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      Spitsbergen, Norway

      Energy Observer has arrived on the island of Spitsbergen in the Svalbard Archipelago at 78° north latitude, powered solely by renewable energies and hydrogen. A historic challenge and a world first!

      Coming from: St Petersburg, Russia

      Time of arrival: 7:00 AM

      Energy Observer is sailing in front of a huge glacier

      After 5700 km covered from St Petersburg under rough weather conditions and in total energy autonomy, Energy Observer arrived this Saturday, 10th of August, in the Svalbard archipelago, considered by the scientific community as Ground Zero of climate change. For Energy Observer’s crew, this stopover is undoubtedly the most symbolic of their Northern Europe Odyssey.

      Why Spitsbergen will mark the history of Energy Observer Odyssey

      Proving that it is possible to navigate in total autonomy, in extreme conditions by drawing energy from nature, without any ecological impact.

      • Portrait of Victorien Erussard in front of a glacier

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        Victorien Erussard, Chairman, founder and captain, in Svalbard

      • Portrait of Jérome Delafosse in front of a glacier

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        Jérôme Delafosse, Expedition leader and film director, in Svalbard

      • Drone view from behind of Energy Observer near a glacier

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        Energy Observer in Svalbard

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      Since the beginning of the adventure, Energy Observer’s team had dreamed of taking up this challenge: to rally the Arctic in total energy autonomy, without CO2 emissions, fine particles or noise pollution that could disturb the ecosystems, in complete harmony with nature. They did it! The crew of sailors, engineers and embarked reporters can be proud of the progress made since April 2017!

      Instagram media post

      They did it! After almost 6000 km from St. Petersburg Energy Observer arrived this morning in Longyearbyen, capital of the Svalbard, powered only by renewable energies and hydrogen. A world first!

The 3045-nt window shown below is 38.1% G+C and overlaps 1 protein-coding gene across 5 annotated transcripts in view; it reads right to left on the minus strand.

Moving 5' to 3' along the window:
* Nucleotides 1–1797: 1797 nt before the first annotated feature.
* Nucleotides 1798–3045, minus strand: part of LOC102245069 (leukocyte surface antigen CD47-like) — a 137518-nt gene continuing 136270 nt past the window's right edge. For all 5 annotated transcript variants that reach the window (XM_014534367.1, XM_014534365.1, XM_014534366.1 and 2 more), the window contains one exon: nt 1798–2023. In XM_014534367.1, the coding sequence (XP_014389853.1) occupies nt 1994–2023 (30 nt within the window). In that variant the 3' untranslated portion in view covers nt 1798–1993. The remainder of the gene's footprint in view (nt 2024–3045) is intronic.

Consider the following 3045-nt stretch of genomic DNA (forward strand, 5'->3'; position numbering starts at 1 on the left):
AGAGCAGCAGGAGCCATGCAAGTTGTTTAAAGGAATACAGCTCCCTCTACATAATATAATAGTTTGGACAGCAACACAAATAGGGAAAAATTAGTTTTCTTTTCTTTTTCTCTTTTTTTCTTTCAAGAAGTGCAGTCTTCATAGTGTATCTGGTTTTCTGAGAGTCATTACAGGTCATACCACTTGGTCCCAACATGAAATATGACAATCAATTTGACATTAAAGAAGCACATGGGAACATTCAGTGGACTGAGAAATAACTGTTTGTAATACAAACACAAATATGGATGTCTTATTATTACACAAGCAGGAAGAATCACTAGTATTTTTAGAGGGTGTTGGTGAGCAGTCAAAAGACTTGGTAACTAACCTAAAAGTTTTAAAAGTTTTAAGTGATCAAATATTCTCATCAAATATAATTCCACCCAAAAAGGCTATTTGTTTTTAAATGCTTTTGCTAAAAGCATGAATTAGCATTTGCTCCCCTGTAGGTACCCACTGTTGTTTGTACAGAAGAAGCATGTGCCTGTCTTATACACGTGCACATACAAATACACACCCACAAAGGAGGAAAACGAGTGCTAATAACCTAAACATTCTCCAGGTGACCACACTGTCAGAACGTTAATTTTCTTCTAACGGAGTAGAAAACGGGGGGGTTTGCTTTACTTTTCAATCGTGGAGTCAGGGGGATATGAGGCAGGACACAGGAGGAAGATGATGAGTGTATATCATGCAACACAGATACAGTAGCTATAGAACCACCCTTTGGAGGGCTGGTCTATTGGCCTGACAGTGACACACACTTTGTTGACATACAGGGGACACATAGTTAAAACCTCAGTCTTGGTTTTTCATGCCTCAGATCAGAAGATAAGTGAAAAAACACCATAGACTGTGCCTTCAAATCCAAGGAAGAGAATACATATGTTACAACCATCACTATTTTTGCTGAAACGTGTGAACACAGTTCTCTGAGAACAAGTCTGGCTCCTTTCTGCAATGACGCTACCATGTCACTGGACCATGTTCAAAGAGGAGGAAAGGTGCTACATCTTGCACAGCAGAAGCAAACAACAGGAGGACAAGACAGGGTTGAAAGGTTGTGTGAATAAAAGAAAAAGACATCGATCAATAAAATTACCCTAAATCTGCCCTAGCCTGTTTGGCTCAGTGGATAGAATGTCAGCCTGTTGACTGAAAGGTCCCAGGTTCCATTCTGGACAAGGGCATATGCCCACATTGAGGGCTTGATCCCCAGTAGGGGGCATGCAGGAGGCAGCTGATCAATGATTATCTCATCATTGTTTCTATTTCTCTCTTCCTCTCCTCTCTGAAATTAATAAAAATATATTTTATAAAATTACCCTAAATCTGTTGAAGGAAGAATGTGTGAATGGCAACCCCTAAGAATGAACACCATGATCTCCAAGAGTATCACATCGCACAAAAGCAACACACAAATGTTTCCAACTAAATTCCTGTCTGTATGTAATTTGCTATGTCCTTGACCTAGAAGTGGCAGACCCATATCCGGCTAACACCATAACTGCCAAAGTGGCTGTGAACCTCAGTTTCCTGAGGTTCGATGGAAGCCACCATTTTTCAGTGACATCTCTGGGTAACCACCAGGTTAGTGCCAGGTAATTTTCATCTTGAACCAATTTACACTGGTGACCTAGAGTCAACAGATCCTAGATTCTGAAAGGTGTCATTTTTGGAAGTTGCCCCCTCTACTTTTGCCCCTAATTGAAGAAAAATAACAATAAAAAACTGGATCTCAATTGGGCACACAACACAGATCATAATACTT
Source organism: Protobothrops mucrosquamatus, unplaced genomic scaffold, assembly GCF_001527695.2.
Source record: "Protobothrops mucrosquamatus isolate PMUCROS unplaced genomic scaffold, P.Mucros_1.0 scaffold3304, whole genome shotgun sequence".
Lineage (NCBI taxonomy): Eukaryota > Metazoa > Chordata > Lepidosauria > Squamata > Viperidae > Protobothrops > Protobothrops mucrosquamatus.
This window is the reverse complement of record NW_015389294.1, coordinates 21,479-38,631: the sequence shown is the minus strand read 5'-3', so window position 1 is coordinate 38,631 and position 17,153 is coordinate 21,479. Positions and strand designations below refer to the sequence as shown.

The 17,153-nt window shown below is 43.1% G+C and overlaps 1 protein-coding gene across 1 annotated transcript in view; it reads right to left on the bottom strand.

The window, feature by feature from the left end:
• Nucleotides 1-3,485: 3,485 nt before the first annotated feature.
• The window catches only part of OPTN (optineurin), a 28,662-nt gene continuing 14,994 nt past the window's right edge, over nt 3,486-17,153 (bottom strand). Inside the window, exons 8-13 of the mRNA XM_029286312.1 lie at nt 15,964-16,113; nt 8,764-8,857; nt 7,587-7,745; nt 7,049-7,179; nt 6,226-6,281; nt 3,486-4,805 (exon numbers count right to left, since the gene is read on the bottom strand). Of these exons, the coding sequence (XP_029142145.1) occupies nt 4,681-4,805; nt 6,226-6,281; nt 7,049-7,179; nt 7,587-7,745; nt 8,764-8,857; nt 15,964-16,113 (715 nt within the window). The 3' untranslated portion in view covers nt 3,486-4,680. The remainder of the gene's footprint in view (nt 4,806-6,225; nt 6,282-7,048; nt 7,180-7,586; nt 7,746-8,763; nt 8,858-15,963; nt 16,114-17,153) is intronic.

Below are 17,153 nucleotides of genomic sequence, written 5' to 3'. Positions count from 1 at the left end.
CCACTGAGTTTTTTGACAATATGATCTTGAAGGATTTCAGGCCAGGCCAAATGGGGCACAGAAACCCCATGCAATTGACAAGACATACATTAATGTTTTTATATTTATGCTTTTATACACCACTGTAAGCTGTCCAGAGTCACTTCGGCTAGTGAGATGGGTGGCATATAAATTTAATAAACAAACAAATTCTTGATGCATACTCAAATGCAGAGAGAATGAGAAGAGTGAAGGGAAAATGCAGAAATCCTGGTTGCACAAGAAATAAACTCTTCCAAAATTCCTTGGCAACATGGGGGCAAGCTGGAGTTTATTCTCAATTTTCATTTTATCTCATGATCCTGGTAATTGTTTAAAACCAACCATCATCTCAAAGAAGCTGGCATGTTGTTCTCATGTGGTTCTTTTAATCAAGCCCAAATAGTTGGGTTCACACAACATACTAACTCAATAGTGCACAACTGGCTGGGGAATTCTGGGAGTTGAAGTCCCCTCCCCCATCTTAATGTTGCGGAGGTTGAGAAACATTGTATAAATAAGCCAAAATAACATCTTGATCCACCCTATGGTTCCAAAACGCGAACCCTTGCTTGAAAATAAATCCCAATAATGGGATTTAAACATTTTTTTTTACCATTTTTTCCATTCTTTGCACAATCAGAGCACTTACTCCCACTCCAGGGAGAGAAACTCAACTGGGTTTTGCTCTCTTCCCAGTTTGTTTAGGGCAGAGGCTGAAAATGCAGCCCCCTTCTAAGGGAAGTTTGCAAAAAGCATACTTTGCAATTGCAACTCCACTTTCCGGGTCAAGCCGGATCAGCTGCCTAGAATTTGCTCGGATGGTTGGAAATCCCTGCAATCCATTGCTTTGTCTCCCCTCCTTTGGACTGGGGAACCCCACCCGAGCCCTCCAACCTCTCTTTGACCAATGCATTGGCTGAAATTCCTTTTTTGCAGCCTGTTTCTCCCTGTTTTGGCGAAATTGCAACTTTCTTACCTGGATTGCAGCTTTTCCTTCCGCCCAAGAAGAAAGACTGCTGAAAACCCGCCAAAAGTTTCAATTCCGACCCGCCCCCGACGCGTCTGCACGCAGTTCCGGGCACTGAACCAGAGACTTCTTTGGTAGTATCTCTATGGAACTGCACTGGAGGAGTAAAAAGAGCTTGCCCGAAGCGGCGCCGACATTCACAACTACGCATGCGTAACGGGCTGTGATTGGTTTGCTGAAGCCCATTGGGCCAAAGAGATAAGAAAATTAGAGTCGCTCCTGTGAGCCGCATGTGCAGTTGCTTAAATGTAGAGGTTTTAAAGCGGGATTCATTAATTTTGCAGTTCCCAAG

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      “We sailed from Russia to Spitsbergen in total energy autonomy and demonstrated that our energy mix is the future not only of maritime transport, but also of the new energy networks developed on land. Moreover, in such a remote and yet deeply impacted by climate change region, it is a strong symbol to arrive with this vessel without an internal combustion engine or without the use of diesel unlike any other vessel, including sailboats. It is urgent to act on all fronts! We can’t wait any longer, the next few months are crucial. We really want to show that our resources are not unlimited and that we must cooperate with nature intelligently as we do with our boat: we produce what we consume, we go at the speed that REN’s allows us to reach! »”

      Victorien Erussard, President, founder and captain

      Spitsbergen, the Ground Zero of climate change

      In less than 20 years, the Arctic has lost 1.6 million square kilometers of ice. This accelerating ice melt has consequences for the local ecosystem, but also for the rest of the globe, in short, medium and long term.

      "Our existence is intimately linked to that of glaciers and we too often ignore it." Our meeting with Heïdi Sevestre in Spitsbergen is one we don't forget. Glaciologist and Arctic expert, her research, particularly on the Svalbard glaciers, shows that on land or at sea they are suffering the full brunt of climate change.